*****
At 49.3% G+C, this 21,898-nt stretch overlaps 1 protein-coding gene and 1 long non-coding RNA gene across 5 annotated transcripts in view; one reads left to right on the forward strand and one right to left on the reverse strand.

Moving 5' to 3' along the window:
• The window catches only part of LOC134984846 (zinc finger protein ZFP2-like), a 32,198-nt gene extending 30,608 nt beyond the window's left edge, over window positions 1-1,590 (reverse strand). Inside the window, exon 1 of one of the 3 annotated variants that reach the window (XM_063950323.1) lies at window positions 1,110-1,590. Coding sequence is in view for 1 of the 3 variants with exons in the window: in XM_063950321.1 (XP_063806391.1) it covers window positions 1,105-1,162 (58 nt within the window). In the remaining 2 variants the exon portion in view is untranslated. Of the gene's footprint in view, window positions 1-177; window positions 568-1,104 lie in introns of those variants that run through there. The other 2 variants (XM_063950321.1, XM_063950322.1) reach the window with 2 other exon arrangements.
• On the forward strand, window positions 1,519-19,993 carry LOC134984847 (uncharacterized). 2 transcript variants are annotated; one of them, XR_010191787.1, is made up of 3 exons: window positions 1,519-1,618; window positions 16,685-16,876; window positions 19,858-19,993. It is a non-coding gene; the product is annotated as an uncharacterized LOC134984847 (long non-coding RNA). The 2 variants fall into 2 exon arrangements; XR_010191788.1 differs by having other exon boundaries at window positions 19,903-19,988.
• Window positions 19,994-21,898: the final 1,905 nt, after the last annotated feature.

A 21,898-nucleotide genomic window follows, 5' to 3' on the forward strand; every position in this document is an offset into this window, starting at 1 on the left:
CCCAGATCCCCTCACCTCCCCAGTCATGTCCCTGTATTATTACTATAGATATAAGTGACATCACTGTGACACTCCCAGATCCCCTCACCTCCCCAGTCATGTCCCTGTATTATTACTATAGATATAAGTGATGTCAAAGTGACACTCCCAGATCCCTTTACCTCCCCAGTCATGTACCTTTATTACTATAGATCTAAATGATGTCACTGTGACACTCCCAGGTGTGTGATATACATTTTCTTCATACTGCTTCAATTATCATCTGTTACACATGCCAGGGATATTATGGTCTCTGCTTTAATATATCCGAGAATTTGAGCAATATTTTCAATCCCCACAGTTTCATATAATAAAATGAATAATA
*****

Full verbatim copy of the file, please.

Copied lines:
At 49.3% G+C, this 21,898-nt stretch overlaps 1 protein-coding gene and 1 long non-coding RNA gene across 5 annotated transcripts in view; one reads left to right on the forward strand and one right to left on the reverse strand.

Moving 5' to 3' along the window:
• The window catches only part of LOC134984846 (zinc finger protein ZFP2-like), a 32,198-nt gene extending 30,608 nt beyond the window's left edge, over window positions 1-1,590 (reverse strand). Inside the window, exon 1 of one of the 3 annotated variants that reach the window (XM_063950323.1) lies at window positions 1,110-1,590. Coding sequence is in view for 1 of the 3 variants with exons in the window: in XM_063950321.1 (XP_063806391.1) it covers window positions 1,105-1,162 (58 nt within the window). In the remaining 2 variants the exon portion in view is untranslated. Of the gene's footprint in view, window positions 1-177; window positions 568-1,104 lie in introns of those variants that run through there. The other 2 variants (XM_063950321.1, XM_063950322.1) reach the window with 2 other exon arrangements.
• On the forward strand, window positions 1,519-19,993 carry LOC134984847 (uncharacterized). 2 transcript variants are annotated; one of them, XR_010191787.1, is made up of 3 exons: window positions 1,519-1,618; window positions 16,685-16,876; window positions 19,858-19,993. It is a non-coding gene; the product is annotated as an uncharacterized LOC134984847 (long non-coding RNA). The 2 variants fall into 2 exon arrangements; XR_010191788.1 differs by having other exon boundaries at window positions 19,903-19,988.
• Window positions 19,994-21,898: the final 1,905 nt, after the last annotated feature.

A 21,898-nucleotide genomic window follows, 5' to 3' on the forward strand; every position in this document is an offset into this window, starting at 1 on the left:
CCCAGATCCCCTCACCTCCCCAGTCATGTCCCTGTATTATTACTATAGATATAAGTGACATCACTGTGACACTCCCAGATCCCCTCACCTCCCCAGTCATGTCCCTGTATTATTACTATAGATATAAGTGATGTCAAAGTGACACTCCCAGATCCCTTTACCTCCCCAGTCATGTACCTTTATTACTATAGATCTAAATGATGTCACTGTGACACTCCCAGGTGTGTGATATACATTTTCTTCATACTGCTTCAATTATCATCTGTTACACATGCCAGGGATATTATGGTCTCTGCTTTAATATATCCGAGAATTTGAGCAATATTTTCAATCCCCACAGTTTCATATAATAAAATGAATAATA